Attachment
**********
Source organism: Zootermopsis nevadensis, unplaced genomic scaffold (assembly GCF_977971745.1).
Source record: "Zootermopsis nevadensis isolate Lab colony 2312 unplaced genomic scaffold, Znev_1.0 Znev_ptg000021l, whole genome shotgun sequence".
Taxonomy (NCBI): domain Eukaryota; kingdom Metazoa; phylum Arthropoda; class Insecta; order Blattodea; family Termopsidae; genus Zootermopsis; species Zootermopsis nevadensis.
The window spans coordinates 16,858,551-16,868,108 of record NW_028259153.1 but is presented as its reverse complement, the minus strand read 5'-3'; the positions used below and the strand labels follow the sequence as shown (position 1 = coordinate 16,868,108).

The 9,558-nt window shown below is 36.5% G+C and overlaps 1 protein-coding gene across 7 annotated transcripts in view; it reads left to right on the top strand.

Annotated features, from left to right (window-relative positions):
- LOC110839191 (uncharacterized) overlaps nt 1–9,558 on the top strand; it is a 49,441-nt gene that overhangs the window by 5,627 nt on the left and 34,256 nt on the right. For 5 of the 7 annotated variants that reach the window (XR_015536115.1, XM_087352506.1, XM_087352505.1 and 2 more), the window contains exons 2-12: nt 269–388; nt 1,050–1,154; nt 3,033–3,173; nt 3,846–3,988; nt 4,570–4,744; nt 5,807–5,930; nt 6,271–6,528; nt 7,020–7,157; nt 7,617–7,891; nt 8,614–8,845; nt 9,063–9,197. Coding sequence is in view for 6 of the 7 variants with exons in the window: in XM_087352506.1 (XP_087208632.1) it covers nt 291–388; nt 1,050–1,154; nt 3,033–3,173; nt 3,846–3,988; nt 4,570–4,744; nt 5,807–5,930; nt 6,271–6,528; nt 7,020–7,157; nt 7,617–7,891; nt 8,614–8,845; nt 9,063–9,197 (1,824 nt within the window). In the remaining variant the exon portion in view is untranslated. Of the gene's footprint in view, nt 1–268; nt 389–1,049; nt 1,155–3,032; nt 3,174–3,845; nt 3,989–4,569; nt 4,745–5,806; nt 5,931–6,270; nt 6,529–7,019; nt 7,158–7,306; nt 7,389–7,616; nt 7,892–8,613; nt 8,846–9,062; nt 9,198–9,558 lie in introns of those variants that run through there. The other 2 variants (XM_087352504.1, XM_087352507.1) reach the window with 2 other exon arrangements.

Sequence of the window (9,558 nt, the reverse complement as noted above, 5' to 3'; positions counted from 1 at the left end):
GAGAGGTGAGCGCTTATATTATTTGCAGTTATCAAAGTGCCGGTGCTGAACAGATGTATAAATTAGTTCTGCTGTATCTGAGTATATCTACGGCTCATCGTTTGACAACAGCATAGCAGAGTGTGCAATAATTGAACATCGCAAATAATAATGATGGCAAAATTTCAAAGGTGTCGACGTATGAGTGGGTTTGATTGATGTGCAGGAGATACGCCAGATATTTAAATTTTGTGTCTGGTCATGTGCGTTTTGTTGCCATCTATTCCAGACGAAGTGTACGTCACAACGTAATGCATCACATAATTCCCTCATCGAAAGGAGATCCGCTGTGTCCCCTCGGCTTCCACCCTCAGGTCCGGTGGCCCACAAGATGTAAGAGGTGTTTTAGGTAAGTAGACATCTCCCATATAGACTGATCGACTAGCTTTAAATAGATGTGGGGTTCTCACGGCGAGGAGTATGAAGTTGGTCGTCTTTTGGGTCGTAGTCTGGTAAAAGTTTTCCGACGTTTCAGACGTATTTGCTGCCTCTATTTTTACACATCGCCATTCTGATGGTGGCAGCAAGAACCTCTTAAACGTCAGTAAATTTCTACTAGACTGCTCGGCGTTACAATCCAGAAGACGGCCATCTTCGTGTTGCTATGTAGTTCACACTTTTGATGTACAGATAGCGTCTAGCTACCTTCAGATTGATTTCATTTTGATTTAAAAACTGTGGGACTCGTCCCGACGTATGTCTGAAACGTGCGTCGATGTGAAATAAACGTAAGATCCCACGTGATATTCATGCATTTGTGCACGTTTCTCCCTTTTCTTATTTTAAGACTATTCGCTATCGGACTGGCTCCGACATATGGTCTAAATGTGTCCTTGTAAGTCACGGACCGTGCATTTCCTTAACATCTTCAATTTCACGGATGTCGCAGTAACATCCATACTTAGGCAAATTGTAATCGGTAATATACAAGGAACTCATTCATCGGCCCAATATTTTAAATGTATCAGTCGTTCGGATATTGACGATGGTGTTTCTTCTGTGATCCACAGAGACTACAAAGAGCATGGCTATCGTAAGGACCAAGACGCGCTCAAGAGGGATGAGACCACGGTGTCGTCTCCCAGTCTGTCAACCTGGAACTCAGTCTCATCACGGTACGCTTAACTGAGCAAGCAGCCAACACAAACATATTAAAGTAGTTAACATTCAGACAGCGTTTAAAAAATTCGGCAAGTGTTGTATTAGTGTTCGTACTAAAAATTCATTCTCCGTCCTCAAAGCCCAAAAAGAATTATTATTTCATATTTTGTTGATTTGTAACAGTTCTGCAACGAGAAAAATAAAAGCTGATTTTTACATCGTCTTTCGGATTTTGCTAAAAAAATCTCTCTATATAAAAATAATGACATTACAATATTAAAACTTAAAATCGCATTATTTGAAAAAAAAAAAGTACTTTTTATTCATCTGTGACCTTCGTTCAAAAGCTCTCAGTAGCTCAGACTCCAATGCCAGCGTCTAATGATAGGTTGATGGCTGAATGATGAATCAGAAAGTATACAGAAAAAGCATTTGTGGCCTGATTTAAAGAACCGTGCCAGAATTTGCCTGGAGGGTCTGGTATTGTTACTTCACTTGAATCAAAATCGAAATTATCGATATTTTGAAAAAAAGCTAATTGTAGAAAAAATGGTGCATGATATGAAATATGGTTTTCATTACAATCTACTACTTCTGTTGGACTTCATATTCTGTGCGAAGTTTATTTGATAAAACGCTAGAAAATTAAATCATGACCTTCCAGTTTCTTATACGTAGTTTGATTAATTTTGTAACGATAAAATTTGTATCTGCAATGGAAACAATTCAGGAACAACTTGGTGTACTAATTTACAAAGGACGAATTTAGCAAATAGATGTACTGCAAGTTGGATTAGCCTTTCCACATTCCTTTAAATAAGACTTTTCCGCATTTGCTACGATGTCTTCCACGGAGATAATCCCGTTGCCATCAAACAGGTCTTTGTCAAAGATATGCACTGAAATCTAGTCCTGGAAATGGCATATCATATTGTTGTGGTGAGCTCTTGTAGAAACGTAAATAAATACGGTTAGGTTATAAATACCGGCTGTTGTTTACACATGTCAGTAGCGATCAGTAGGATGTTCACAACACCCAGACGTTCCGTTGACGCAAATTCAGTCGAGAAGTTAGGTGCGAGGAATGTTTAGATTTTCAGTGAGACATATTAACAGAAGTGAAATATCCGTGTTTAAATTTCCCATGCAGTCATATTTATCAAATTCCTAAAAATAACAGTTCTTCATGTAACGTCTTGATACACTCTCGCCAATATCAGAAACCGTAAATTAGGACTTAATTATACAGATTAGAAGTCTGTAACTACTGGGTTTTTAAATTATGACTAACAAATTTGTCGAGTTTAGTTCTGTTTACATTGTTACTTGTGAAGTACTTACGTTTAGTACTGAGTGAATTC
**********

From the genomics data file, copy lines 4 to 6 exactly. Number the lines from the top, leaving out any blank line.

The window spans coordinates 16,858,551-16,868,108 of record NW_028259153.1 but is presented as its reverse complement, the minus strand read 5'-3'; the positions used below and the strand labels follow the sequence as shown (position 1 = coordinate 16,868,108).

The 9,558-nt window shown below is 36.5% G+C and overlaps 1 protein-coding gene across 7 annotated transcripts in view; it reads left to right on the top strand.

Annotated features, from left to right (window-relative positions):